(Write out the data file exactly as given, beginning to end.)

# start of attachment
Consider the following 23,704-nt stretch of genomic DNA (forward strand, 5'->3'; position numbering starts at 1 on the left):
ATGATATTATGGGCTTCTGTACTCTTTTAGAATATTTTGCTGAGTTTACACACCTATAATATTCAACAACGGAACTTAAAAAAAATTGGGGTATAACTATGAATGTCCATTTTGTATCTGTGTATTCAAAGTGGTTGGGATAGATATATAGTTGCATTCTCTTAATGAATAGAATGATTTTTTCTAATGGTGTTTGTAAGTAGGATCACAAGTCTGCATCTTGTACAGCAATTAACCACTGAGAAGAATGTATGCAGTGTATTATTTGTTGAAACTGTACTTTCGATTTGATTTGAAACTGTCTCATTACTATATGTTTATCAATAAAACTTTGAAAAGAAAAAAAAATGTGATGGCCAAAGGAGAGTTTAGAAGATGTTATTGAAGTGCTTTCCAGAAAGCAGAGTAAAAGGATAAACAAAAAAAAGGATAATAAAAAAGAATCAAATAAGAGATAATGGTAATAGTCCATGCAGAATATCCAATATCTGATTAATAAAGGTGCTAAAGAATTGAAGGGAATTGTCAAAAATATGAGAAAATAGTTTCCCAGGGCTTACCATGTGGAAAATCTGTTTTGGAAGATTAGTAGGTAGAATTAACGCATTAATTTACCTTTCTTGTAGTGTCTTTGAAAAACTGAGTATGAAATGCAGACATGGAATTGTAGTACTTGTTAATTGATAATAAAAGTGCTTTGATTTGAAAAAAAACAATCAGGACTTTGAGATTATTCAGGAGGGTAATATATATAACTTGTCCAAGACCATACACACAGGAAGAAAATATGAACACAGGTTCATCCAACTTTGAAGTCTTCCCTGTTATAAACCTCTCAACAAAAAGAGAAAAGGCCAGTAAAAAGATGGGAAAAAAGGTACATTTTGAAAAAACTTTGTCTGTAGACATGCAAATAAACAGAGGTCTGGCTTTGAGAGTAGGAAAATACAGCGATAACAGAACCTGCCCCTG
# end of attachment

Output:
Consider the following 23,704-nt stretch of genomic DNA (forward strand, 5'->3'; position numbering starts at 1 on the left):
ATGATATTATGGGCTTCTGTACTCTTTTAGAATATTTTGCTGAGTTTACACACCTATAATATTCAACAACGGAACTTAAAAAAAATTGGGGTATAACTATGAATGTCCATTTTGTATCTGTGTATTCAAAGTGGTTGGGATAGATATATAGTTGCATTCTCTTAATGAATAGAATGATTTTTTCTAATGGTGTTTGTAAGTAGGATCACAAGTCTGCATCTTGTACAGCAATTAACCACTGAGAAGAATGTATGCAGTGTATTATTTGTTGAAACTGTACTTTCGATTTGATTTGAAACTGTCTCATTACTATATGTTTATCAATAAAACTTTGAAAAGAAAAAAAAATGTGATGGCCAAAGGAGAGTTTAGAAGATGTTATTGAAGTGCTTTCCAGAAAGCAGAGTAAAAGGATAAACAAAAAAAAGGATAATAAAAAAGAATCAAATAAGAGATAATGGTAATAGTCCATGCAGAATATCCAATATCTGATTAATAAAGGTGCTAAAGAATTGAAGGGAATTGTCAAAAATATGAGAAAATAGTTTCCCAGGGCTTACCATGTGGAAAATCTGTTTTGGAAGATTAGTAGGTAGAATTAACGCATTAATTTACCTTTCTTGTAGTGTCTTTGAAAAACTGAGTATGAAATGCAGACATGGAATTGTAGTACTTGTTAATTGATAATAAAAGTGCTTTGATTTGAAAAAAAACAATCAGGACTTTGAGATTATTCAGGAGGGTAATATATATAACTTGTCCAAGACCATACACACAGGAAGAAAATATGAACACAGGTTCATCCAACTTTGAAGTCTTCCCTGTTATAAACCTCTCAACAAAAAGAGAAAAGGCCAGTAAAAAGATGGGAAAAAAGGTACATTTTGAAAAAACTTTGTCTGTAGACATGCAAATAAACAGAGGTCTGGCTTTGAGAGTAGGAAAATACAGCGATAACAGAACCTGCCCCTG